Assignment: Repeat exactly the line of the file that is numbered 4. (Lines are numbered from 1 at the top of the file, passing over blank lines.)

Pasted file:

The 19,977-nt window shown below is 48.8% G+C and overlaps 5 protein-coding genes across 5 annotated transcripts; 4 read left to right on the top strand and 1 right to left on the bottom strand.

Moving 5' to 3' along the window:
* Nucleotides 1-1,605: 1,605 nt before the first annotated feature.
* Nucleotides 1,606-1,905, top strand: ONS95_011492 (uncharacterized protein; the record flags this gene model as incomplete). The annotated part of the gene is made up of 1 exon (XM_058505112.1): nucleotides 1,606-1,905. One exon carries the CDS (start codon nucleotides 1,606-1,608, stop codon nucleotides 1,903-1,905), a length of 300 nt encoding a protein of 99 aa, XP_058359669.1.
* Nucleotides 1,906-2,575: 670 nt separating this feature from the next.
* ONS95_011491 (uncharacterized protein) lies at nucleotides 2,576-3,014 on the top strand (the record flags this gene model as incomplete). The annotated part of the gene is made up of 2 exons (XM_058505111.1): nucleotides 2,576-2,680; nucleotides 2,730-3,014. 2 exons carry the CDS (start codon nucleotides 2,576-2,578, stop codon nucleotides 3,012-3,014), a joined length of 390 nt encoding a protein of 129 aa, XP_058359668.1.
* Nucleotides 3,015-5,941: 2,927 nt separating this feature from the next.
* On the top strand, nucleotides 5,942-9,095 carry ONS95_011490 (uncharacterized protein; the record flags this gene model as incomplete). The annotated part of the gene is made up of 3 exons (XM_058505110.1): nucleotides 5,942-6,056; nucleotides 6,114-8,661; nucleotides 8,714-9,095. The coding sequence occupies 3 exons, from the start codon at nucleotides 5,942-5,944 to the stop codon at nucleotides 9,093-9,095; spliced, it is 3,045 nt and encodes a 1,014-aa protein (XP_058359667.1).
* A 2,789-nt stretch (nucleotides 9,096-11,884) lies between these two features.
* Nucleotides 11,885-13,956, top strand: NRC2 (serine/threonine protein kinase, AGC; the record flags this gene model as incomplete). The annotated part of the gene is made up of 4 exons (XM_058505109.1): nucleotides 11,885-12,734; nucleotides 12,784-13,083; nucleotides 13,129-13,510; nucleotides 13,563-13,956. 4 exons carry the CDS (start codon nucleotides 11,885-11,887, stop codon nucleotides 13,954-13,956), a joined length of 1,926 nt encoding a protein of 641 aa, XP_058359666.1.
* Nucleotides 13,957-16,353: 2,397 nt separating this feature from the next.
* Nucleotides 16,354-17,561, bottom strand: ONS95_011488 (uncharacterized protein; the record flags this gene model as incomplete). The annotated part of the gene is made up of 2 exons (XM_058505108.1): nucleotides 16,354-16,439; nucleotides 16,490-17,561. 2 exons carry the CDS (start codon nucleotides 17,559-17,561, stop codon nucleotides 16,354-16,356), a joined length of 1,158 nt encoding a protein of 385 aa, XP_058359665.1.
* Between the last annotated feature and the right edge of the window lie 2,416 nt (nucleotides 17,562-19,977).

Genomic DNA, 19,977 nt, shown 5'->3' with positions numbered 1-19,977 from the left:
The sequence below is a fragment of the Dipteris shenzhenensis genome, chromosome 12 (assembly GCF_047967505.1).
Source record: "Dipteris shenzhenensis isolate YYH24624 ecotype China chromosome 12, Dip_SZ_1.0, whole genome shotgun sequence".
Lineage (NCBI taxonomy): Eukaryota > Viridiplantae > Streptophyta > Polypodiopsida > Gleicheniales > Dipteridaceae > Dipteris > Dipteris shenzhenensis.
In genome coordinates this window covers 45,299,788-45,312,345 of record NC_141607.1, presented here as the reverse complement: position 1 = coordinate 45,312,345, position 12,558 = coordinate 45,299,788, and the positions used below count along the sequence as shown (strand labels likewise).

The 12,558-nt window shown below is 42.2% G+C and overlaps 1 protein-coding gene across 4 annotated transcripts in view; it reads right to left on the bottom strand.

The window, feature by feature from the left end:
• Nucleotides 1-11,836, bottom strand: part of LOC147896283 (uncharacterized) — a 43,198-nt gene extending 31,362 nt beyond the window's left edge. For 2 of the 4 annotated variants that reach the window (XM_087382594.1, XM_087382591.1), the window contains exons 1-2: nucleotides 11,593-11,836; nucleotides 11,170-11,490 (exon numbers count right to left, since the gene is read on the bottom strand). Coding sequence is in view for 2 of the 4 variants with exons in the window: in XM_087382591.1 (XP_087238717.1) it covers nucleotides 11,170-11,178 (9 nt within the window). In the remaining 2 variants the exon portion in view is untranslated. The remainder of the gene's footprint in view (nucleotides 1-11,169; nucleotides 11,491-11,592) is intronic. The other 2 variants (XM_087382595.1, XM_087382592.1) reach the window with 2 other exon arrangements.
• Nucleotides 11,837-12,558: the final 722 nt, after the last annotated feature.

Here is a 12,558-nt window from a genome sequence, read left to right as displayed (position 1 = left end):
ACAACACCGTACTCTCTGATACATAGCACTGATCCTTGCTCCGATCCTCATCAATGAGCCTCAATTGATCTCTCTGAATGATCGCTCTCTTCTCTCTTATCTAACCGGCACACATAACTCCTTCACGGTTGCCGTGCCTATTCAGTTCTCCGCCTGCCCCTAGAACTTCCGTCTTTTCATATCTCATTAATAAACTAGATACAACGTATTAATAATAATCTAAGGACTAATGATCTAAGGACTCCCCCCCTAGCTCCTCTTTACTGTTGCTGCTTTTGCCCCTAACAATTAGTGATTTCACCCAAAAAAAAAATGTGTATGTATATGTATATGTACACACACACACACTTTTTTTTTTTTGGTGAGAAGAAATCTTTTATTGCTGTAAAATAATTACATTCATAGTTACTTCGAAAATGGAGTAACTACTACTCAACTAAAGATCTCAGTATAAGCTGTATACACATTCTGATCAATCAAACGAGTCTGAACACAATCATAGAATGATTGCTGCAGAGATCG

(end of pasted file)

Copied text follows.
* Nucleotides 1,606-1,905, top strand: ONS95_011492 (uncharacterized protein; the record flags this gene model as incomplete). The annotated part of the gene is made up of 1 exon (XM_058505112.1): nucleotides 1,606-1,905. One exon carries the CDS (start codon nucleotides 1,606-1,608, stop codon nucleotides 1,903-1,905), a length of 300 nt encoding a protein of 99 aa, XP_058359669.1.